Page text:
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What You Need to Know About the Coronavirus (COVID‑19) Pandemic

Course Number: 652


The new coronavirus epidemic is thought to have begun in Wuhan, China, in late December 2019, and there were 152,977,490 cases globally, according to John Hopkins University as of this writing.1 COVID‑19 was recognized as a pandemic by the World Health Organization (WHO) in March 2020. In the time since the identification of the COVID‑19 pandemic, the heterogeneity of COVID‑19 disease presentation and the influences of host factors have proved baffling to many in the medical community and have focused attention on comorbidities that may influence COVID‑19 presentation.

Why do oral health care professionals need to understand this virus so completely? One reason is that a first-ever study shows the oral cavity is a robust site for infection and for sources of transmission of COVID‑19.2 As well, the influences of pro-inflammatory oral conditions on COVID‑19 disease severity are of importance. A research team found that the coronavirus has an affinity for binding to cell-membrane receptors that are highly expressed in salivary gland tissues.2 This allows the virus to replicate, and in some cases, may allow for prolonged disease when infected saliva is swallowed into the gastrointestinal tract or aspirated to the lungs where it can lead to pneumonia. Based on angiotensin converting enzyme 2 (ACE2) expression and evaluation of cadaver tissue, the most likely sites of infection in the mouth are the salivary glands, tongue, and tonsils. The amount of virus in a patient’s saliva was positively correlated with taste and smell changes.2 Additionally, other research has demonstrated that SARS‑CoV‑2, the causative pathogen for of coronavirus disease 2019 (COVID‑19), suppresses the expression and function of ACE2 and induces the expression of interferon-stimulated genes at the initial phase of infection.2 SARS‑CoV‑2 uses the ACE2 receptor to facilitate viral entry into target cells, including oral mucosal epithelium.3

While much of COVID‑19 research has centered on the upper respiratory tract, including the nasopharynx, nose and lungs, the Huang study is the first to identify the mouth as a primary site for coronavirus infection and highlights the significance of wearing a face covering and physical distancing to reduce viral transmission.2 There were other studies identifying high ACE2 expression in salivary glands and discussing high affinity for SARS-COV virus in the SARS pandemic.4-6 Collaborative efforts led by the Human Cell Atlas (HCA) utilized single cell RNA sequencing (scRNAseq) datasets from across the body to examine cell-specific SARS‑CoV‑2 tropism, leading to the COVID‑19 Cell Atlas.7 Tropism is defined as a growth response in a organism that lacks the ability to move, caused by an external stimulus.8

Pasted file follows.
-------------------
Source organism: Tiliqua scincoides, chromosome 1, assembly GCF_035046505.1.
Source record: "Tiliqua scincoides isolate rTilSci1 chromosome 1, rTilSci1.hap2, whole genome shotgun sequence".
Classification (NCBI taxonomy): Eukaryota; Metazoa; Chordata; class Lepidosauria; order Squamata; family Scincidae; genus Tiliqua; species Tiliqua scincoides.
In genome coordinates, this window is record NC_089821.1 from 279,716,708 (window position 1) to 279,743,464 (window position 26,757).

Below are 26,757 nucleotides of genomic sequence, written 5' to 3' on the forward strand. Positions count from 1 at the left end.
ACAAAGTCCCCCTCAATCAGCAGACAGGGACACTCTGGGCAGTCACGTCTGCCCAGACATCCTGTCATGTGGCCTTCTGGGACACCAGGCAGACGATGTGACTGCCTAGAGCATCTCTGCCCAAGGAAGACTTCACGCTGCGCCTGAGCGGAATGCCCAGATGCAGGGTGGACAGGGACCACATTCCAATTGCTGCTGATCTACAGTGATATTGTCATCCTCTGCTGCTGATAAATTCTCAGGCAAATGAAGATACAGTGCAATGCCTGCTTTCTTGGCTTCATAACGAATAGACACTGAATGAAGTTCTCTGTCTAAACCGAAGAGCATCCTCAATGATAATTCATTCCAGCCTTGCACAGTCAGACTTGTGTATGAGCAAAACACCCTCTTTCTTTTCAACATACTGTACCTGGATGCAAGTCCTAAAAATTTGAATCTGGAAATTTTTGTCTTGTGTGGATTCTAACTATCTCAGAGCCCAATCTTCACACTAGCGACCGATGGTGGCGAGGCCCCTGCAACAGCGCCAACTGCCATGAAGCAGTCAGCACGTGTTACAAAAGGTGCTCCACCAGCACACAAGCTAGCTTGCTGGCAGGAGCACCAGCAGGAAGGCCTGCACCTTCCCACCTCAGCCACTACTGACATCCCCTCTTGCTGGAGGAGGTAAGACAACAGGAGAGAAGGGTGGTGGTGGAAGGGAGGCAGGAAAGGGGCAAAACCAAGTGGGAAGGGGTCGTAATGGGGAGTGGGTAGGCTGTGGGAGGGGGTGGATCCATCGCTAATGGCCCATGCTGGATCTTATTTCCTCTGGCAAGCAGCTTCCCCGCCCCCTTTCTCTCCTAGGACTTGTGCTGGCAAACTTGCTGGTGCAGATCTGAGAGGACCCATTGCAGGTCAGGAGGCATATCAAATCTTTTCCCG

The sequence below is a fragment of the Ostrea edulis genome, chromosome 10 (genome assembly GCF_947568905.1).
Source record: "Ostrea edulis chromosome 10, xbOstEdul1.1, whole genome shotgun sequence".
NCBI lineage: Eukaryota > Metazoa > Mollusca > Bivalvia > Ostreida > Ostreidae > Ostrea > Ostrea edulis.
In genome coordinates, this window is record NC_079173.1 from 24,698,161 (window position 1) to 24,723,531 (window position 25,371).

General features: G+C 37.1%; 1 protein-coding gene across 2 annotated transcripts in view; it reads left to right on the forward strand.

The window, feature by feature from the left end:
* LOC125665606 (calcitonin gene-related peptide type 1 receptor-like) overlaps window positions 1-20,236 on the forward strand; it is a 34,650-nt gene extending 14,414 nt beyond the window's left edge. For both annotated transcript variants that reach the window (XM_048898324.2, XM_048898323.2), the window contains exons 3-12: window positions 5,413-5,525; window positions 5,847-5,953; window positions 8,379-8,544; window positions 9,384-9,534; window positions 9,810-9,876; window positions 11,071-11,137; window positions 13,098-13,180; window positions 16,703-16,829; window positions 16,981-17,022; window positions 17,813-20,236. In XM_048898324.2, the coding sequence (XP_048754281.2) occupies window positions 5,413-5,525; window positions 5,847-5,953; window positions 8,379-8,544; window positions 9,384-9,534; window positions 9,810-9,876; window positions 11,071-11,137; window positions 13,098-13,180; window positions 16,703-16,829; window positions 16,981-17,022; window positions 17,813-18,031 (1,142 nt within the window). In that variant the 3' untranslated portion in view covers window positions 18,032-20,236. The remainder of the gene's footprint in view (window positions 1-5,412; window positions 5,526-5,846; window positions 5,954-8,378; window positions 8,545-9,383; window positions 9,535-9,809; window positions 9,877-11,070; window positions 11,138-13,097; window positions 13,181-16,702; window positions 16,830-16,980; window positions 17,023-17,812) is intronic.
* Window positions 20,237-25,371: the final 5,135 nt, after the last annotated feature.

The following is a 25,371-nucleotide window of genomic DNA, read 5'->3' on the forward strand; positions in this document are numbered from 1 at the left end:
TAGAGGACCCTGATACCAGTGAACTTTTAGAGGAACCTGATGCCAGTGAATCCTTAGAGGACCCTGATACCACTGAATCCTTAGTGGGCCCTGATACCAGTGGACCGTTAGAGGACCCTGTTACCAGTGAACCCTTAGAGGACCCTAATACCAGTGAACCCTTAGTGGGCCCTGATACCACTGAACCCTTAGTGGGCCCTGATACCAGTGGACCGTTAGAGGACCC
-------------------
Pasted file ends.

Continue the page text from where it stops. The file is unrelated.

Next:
Recent evidence suggests a relevant role of the oral cavity in the transmission and pathogenicity of SARS‑CoV‑2. We now know that SARS-CoV-2 can infect and replicate in the oral mucosa or glands.9-11 This is critical because if the glands or mucosa are sites of early infection, they may play an important and underappreciated role in transmitting virus intramucosally to the lungs or gastrointestinal tract.2 Alternatively, saliva may also play a role in transmitting the virus extraorally from asymptomatic, pre-symptomatic, or symptomatic individuals.

The human oral cavity is a diverse collection of tissue niches with potentially unique vulnerabilities to viral infection.2 These sites include oral mucosae (hard palate, buccal mucosa, dorsal and ventral tongue) as well as the terminally differentiated secretory epithelia of the minor saliva glands (distributed in the buccal and labial mucosa, hard and soft palate, ventral, and dorsal tongue) and major saliva glands (parotid, submandibular, and sublingual). Nearby are diverse oropharyngeal niches (palatine and lingual tonsils, soft palate). Saliva, a mixture of fluids, electrolytes, proteins, and cells (immune and sloughed mucosal epithelial cells) is made primarily by the saliva glands and empties into the oral cavity where it mixes with other fluids (crevicular fluid) and cells.